I’m sure there are other casts I’ve skipped as well, but these are the ones I’m most familiar with. If I skipped you, my apologies.

Monday, August 3, 2015

The Good, The Bad, and The Ugly Ortegas

Needs More Nephilim
Several years ago, when Malifaux was just something I had heard mentioned in a 40k podcast as “a decent side-game,” I needed to have my tonsils removed. I was in my late 20s, and anyone who’s had a tonsillectomy as an adult knows that this is an incredibly unpleasant experience, involving several weeks of sitting at home under the influence of very potent painkillers and eating a primarily liquid diet. One of the things that got me through this unpleasantness was the fourth book of Stephen King’s Dark Tower series, “Wizard and Glass.” The pain medication I was taking came in cough syrup form and ran out every two to four hours, so nights consisted of waking up periodically with my throat on fire, slamming down some more meds, and choking down as much water as I could while I read Roland’s tale of love and loss. The gunslinger archetype in a fantasy setting, as you could imagine, holds a very special place in my heart.
Not surprisingly, when I started playing Malifaux I was drawn immediately to the Guild’s own Gunslinger, Perdita. Her first edition model is still my favorite sculpt to this day, despite also being one of the simplest. I love the Weird West aesthetic of the crew. I love that they essentially live on a survivalist compound in the middle of the Badlands, cut off from the city, giving the Nephilim a fat middle-finger and daring them to drive them out. Finally, I’ve enjoyed watching Perdita develop in the fluff from a pretty simple concept to a character that I think knows a bit more about what’s really going on behind the scenes than most people in Malifaux and realizes that maybe, just maybe, the monsters she and her family have been hunting this whole time might not really be the bad-guys they’ve been billed as since humans arrived through the breach.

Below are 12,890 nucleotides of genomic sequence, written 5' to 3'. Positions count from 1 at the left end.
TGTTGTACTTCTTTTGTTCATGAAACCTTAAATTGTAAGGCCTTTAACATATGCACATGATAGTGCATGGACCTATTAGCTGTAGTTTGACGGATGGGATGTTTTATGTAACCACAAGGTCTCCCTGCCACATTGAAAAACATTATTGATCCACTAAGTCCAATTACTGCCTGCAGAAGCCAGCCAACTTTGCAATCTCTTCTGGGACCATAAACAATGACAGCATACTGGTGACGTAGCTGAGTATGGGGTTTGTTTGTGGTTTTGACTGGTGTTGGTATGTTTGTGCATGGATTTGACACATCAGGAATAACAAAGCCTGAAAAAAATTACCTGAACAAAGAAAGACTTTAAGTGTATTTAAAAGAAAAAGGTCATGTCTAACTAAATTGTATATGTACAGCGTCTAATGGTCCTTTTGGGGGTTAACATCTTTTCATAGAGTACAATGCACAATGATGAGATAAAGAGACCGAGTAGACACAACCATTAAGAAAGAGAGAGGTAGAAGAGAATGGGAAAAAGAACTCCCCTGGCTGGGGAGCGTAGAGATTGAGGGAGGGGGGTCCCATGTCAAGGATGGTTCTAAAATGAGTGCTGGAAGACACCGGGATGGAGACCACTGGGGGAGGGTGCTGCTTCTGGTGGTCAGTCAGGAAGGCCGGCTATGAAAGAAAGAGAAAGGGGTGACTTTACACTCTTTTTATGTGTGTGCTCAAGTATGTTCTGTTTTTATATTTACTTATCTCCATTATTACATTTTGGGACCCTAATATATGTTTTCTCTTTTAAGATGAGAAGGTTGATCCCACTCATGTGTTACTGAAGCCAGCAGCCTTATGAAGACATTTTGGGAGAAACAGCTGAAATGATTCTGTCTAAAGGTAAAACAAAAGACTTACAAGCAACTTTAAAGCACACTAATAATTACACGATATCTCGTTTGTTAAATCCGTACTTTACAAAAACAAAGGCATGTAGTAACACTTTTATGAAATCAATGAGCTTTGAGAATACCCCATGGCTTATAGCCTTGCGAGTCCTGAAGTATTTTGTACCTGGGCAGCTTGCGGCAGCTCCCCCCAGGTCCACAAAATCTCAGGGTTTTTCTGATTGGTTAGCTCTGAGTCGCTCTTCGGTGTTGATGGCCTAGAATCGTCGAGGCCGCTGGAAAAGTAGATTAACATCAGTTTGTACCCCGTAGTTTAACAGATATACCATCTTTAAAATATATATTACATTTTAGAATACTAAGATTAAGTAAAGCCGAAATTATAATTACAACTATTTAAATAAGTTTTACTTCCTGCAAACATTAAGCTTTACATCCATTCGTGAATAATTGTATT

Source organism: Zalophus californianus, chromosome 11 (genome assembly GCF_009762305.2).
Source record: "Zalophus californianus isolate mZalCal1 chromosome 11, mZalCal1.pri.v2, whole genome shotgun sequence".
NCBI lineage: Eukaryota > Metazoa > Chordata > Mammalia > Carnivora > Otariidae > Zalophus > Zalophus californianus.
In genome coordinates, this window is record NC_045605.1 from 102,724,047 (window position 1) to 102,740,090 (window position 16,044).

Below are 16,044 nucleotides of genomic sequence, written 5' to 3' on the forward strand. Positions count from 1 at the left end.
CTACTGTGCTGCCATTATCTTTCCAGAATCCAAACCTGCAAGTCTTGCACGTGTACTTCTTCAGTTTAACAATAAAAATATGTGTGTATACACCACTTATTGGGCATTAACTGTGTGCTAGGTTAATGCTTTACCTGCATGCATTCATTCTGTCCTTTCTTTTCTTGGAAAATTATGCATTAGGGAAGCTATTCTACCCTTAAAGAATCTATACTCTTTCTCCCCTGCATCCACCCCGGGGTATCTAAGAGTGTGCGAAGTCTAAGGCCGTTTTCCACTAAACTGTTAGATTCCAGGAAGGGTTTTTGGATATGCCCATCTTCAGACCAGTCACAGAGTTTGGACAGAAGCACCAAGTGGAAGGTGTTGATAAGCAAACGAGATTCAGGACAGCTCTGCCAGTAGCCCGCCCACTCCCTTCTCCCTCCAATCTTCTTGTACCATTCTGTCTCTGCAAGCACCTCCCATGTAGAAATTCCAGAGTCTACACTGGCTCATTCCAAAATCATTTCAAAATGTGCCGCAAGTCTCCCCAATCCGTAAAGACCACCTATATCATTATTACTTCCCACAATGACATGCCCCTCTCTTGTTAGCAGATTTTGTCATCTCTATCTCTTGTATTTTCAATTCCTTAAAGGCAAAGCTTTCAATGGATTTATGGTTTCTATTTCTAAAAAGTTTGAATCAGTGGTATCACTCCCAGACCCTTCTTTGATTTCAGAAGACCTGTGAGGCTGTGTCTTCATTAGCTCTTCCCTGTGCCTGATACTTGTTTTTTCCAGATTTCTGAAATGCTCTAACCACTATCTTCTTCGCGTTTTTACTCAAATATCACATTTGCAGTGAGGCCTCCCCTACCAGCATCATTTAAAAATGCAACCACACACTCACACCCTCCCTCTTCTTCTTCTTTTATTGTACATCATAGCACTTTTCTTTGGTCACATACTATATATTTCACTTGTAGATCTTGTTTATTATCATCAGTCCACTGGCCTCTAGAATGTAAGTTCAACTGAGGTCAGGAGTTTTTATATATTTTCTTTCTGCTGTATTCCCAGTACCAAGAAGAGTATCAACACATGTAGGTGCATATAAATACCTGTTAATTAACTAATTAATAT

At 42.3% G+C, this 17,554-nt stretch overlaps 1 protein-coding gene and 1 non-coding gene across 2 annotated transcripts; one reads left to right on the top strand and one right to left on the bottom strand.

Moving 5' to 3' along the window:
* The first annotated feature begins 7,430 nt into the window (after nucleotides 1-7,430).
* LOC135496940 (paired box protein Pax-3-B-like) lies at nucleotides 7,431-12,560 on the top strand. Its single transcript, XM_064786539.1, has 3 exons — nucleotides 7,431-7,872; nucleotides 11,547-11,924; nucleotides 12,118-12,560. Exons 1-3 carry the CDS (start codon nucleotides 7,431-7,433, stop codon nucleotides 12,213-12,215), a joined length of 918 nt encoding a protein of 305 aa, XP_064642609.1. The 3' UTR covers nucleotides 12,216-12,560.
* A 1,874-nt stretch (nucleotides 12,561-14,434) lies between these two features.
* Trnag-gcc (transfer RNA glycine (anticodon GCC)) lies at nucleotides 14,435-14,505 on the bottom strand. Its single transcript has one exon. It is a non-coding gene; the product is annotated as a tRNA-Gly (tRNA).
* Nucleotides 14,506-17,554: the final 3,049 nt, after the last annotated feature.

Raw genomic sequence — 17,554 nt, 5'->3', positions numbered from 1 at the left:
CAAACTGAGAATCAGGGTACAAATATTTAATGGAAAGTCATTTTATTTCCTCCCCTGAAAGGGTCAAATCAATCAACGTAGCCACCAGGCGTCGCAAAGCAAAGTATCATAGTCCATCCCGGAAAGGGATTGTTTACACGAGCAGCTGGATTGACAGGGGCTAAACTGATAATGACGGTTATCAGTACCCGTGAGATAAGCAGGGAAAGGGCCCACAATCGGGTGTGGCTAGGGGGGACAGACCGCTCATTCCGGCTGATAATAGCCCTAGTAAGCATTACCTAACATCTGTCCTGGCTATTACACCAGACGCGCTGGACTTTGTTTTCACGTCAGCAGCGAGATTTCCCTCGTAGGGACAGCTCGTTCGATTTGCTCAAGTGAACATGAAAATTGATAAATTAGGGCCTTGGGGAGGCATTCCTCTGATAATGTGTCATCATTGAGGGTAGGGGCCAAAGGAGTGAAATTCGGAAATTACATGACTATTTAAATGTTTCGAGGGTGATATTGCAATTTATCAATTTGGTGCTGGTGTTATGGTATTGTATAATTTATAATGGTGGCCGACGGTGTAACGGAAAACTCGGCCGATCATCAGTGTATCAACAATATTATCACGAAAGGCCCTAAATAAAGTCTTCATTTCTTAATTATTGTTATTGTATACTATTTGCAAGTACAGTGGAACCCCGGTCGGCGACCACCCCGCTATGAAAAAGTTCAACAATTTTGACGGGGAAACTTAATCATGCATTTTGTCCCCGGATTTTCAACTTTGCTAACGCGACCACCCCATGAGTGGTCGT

You can imagine my frustration, then, that as 1st edition moved along it became increasingly apparent that the Ortegas were not a crew that could compete on a top level. Her stats were strong and the dreaded Ortega Alpha-Strike was a thing of legend when you could pull it off, but they simply lacked the tools to win against top tier crews.  Specifically, they didn’t have the positioning tricks of the Arcanists and Neverborn and didn’t have the overwhelming offensive ability that let Sonnia overcome some of these deficiencies. I had thus left them behind, mostly, towards the end of M1E and when the edition change happened, I elected to play other crews first to avoid the issues some others were experiencing adapting to old models that had very new and very different abilities than we remembered.
Of late, however, I’ve started to hear some rumblings that perhaps the Ortegas have started to creep into the realm of “Oh good lord, not them again,” for some on the Wyrd forums. Not to the extent that Leveticus is currently enjoying, mind you, but enough to intrigue me. As such, I cracked out my old models (cringing all the while at their paint and basing,) and stat cards and looked to set up some test games to put them through their paces. Two games later, I’ve made some observations (or musings, as the blog’s title might suggest) and thought I’d share them with you.

The Good: My Crew’s Core

I immediately pegged four members of the core crew that I will almost always take and one “Ortega” who will be joining as an honorary member in most games: Perdita, Francisco, The Judge, Abuela Ortega, and the Enslaved Nephilim. One of the most important things I observed with this group was action point (AP) economy. The Ortegas are typically not a crew where you are going to out-activate your opponent by spamming lots of weaker models (though, that said, I’d be curious to try a pack of Latigo Pistoleros to see if they could really frustrate an opponent in a strategy like Interference.) Ortegas are not cheap, with most of the family weighing in as 7-point enforcers before up-grades. What they do well, however, is extend their action points beyond themselves to make sure that they are spent as efficiently and effectively as possible. Perdita’s totem the Enslaved Nephilim, Abuela Ortega, and Perdita herself have movement tricks that can help with positioning on a turn. Additionally, they all have an obey effect that can let them pass AP from themselves to another model that might be in a more effective or important position on the board. And when you add in The Judge (who, with Abuela’s Shotgun Wedding ability, can count as a distant Ortega cousin) you add in more movement and AP economy tricks to shift the crew around and pass out melee attack actions to others in the crew.